The key takeaway here is that COVID has accelerated the rate of growth or transition into eCommerce. In other words, what has increased is the penetration into these markets. Indeed, LATAM is one of the places where online commerce still has a way to go. At the moment, roughly 68% of people have mobile subscriptions, meaning there is still a largely untapped market of potential clients, both for eCommerce and payment services.
For the time being, MELI remains a clear market leader in this segment, as is evidenced by the growth in sales and unique visits that its site generates:
Source: MercadoLibre investor relations
In LATAM, MELI receives around 54% of unique eCommerce traffic. The next largest competitor in the space is B2W (OTCPK:BTOOY), followed by OLX Group. MELI’s dominance is especially prevalent in Argentina and Brazil, which are also the largest in terms of population and spending.
“Fintech” is the more interesting part of the equation here, in terms of both growth and profitability. First off, it is clear that payment services carry much higher margins, which could be comparable to those had by PayPal (PYPL) and Visa Inc (V). This is where MercadoLibre has an opportunity to surprise investors. For now, 70% of people in Latin America remained unbanked, and only 25.59% of people own a debit card, depending on the specific region. That’s around 446 million unbanked people who MELI can potentially target.
Mercado Pay offers a great middle of the road approach to facilitate transactions without the need for traditional banks. Again, the expectation is that MercadoLibre can penetrate the market and essentially be the leading force in bringing cashlessness to the region.
Source: Global Payments Report
According to the above forecast, non-cash payments in LATAM could surpass 50% by 2023. MELI has a great opportunity here, especially since it can leverage its commerce platform to gain traction.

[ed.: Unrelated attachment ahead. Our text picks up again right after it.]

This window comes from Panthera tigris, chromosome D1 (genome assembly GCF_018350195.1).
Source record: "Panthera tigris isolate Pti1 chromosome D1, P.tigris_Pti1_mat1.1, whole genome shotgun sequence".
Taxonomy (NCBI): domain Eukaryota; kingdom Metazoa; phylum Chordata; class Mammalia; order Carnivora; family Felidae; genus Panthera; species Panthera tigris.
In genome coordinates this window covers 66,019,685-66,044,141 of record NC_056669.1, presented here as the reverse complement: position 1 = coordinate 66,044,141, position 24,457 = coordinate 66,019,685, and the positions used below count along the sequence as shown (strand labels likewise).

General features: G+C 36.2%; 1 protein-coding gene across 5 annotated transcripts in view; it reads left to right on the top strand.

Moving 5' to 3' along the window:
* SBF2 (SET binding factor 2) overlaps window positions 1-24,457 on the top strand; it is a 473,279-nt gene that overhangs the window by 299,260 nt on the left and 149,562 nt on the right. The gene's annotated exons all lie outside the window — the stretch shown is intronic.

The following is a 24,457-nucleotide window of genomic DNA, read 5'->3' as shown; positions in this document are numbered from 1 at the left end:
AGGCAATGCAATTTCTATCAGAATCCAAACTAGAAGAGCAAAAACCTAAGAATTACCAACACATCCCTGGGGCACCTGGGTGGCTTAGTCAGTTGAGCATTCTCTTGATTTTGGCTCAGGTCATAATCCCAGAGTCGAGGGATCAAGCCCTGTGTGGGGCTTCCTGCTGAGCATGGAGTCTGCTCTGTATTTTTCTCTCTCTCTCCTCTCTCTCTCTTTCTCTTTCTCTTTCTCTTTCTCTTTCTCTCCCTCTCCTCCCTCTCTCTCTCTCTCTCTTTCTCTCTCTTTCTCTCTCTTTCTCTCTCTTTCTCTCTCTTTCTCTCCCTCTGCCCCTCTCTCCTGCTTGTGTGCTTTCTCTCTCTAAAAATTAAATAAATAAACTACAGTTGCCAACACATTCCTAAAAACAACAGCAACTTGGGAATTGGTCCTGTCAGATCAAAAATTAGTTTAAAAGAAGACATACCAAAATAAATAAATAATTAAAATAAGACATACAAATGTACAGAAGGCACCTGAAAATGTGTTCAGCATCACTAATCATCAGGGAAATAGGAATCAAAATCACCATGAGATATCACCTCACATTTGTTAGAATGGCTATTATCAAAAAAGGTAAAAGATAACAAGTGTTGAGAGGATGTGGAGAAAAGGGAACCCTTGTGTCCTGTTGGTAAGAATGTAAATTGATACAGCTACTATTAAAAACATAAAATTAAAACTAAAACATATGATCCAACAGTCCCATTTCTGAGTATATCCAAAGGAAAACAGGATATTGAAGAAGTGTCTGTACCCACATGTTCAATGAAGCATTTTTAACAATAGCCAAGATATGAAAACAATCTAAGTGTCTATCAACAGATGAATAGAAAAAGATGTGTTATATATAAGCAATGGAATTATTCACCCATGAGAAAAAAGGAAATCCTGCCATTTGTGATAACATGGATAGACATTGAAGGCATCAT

Once again, MELI is one of the dominant players in this space, though the competition is tougher here:
MELI is the market leader in Argentina but is behind Samsung Pay in Brazil. However, this information does not reflect the most recent development in this area. In the second quarter of 2020, Mercado Pago grew 64% year on year. Most encouraging is the fact that off-platform payments increased by 175%. This shows consumers view MELI as a superior payment service, even when it comes to transactions outside their platform. And of course, MELI can still leverage its own e-commerce platform, which is something its competitors can’t do.
As mentioned above, we believe that MELI could achieve similar profitability levels as BABA. Let’s look at how each of these performs in this area as measured by operating margin:
The first chart is of MELI, while the second is of BABA, and both start in 2014 and end in the second quarter of 2020. As we can see, MELI is currently not profitable. The company is focusing on growth and rightly so. This is something that BABA also did. In 2014, the company had almost a 50% operating margin, but this has slowly fallen to around 18.5%. However, the company has enjoyed great growth in this period too.